Now, if only I could employ this technique with better success (on my part) with my teenaged boys! If you don’t know already, such a simple technique of validation requires a massive dose of humility and self-sacrificial love. You cannot do this in your own strength!

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Filed under christian counseling, conflicts, Family, Relationships, Uncategorized

The duty to confront your friends


You’ve probably read about the recent resignation of David Petraeus as Director of the CIA. While we could chalk this up to another episode of “be sure your sins will find you out” and explore the features of his downfall from squeaky clean (by appearance) to cheater, there is another angle you might consider. In the Sunday Philadelphia Inquirer, the paper included a sidebar to the story telling of several colleagues and friends who recognized a problem long before it came out. They saw some things that didn’t look right, that didn’t fit with his character. They saw him being too chummy and spending too much time with “the other woman.”

The big question: did they bother to confront him? The story doesn’t tell us this, but it surely is the question we ought to be asking, not only of them, but also of ourselves. When we see friends acting in ways that appear out of line, do we love them enough to tell them so? Do we love them enough to risk losing the relationship should they become angry with us? I, for one, have been guilty of not saying something when I saw a friend spending more time with a colleague than is wise. I have no idea if my friend engaged in inappropriate behavior. But even when someone doesn’t engage in sexual activity with someone other than their spouse, this does not mean the person isn’t putting their life, their marriage, their soul in grave danger. Emotional affairs have torn apart marriages just as physical affairs do.

We have a duty to not let our fear of man get in the way when we see things that signal to us a problem. We don’t need to become accusatory, but a few loving questions (and more than just one!) are in order.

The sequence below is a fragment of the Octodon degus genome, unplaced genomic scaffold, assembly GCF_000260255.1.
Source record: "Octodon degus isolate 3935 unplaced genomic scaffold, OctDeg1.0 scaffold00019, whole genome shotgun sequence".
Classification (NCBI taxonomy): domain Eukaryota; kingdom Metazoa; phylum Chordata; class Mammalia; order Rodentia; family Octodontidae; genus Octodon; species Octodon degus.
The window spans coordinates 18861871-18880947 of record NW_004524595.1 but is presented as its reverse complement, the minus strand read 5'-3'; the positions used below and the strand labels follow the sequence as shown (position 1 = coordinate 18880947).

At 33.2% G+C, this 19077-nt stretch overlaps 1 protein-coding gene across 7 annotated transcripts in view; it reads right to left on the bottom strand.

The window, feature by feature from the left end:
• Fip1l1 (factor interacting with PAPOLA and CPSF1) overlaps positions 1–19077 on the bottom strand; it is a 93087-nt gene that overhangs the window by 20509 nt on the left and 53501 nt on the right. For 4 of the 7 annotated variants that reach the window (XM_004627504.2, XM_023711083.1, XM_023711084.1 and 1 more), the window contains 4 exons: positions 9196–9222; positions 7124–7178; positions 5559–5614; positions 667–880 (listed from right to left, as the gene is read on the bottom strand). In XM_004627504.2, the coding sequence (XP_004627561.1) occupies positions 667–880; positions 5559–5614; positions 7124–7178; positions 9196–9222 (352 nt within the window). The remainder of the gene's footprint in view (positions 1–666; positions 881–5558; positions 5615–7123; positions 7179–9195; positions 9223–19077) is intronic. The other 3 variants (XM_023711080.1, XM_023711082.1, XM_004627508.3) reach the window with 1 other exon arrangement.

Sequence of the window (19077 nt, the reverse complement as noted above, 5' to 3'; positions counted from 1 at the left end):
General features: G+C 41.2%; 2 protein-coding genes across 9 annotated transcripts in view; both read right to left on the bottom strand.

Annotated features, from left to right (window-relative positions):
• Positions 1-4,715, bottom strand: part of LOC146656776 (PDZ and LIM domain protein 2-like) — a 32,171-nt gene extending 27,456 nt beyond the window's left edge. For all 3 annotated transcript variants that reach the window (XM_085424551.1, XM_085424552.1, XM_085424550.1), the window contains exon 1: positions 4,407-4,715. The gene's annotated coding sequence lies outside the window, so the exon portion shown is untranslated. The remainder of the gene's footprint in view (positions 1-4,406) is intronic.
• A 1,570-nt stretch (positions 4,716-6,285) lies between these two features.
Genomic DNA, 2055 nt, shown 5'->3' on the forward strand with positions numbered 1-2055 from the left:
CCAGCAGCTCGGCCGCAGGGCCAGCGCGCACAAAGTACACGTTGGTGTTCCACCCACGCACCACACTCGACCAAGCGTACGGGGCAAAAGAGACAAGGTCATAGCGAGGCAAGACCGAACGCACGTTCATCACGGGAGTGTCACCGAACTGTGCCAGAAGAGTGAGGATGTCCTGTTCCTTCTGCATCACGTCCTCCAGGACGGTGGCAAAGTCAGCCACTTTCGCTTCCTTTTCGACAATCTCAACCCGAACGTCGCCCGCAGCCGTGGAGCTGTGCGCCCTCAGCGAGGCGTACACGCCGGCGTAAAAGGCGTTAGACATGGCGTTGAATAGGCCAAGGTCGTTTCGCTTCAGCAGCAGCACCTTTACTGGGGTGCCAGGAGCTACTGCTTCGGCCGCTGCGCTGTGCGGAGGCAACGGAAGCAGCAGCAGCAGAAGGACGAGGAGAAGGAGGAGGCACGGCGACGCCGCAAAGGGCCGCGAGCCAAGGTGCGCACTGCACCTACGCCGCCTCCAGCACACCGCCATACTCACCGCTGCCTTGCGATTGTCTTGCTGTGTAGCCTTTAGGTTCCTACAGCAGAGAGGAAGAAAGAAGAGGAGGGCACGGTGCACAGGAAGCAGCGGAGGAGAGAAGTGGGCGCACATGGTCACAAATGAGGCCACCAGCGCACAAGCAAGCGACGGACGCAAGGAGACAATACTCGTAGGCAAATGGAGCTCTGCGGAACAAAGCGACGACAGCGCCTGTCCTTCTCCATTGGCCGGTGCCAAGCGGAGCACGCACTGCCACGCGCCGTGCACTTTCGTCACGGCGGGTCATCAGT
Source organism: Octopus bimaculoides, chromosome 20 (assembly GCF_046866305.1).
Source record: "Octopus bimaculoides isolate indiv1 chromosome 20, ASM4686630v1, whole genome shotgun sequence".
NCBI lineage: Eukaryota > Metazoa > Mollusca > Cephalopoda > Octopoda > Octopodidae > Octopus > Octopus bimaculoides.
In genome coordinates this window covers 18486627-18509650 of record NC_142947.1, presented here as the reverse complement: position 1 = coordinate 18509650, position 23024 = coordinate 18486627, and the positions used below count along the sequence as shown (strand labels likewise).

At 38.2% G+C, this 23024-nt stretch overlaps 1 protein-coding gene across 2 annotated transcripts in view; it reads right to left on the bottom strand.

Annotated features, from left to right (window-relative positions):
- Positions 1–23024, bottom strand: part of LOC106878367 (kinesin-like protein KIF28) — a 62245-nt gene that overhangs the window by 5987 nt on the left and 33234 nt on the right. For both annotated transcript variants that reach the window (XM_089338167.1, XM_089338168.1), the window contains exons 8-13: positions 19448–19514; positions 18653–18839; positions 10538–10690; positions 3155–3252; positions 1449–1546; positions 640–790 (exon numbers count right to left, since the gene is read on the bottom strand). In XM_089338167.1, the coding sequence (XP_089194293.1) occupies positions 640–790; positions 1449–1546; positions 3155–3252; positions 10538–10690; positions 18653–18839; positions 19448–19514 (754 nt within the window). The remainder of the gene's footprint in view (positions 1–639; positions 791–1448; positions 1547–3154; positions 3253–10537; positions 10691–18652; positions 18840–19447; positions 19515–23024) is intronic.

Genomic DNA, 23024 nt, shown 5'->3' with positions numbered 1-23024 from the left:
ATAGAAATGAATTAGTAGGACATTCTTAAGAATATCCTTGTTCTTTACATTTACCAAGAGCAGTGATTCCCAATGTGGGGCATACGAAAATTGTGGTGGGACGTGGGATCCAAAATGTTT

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Filed under adultery, Relationships

3 Signs of Repentance Every Church Leader Should Learn


Regular readers will notice that I have posted little of late. The combination of too much to do at this point in the semester (2 weeks to go!) plus nothing much to say are the reasons why. However, I have a new post over at the faculty blog at www.biblical.edu. This post is a version of a short essay that I wrote for the AACC Christian Counseling Today magazine in 2006.

On regular occasions church leaders request consultations about complex pastoral cases in their churches. The most frequent consultation has to do with some form of abuse or offense by one parishioner against another. The offending party wants to be reconciled with the victim party but the victim party is hesitant if not downright refusing such reconciliation. In other situations, the church is trying to figure how long to discipline or restrict the parishioner. The big question is commonly,

“How do we know when [name] is really repentant?”

Here’s the problem with answering this question. The fruits of repentance are quite hard to distinguish from their counterfeits. Tears, words, and time are poor estimates of true repentance. However, there are some very good evidences of repentance. Click GRACE Repentance for my 3 signs every church leader should know.

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Filed under Abuse, Relationships, Repentance

What is missing in Camping’s apology? The link between repentance and restorative justice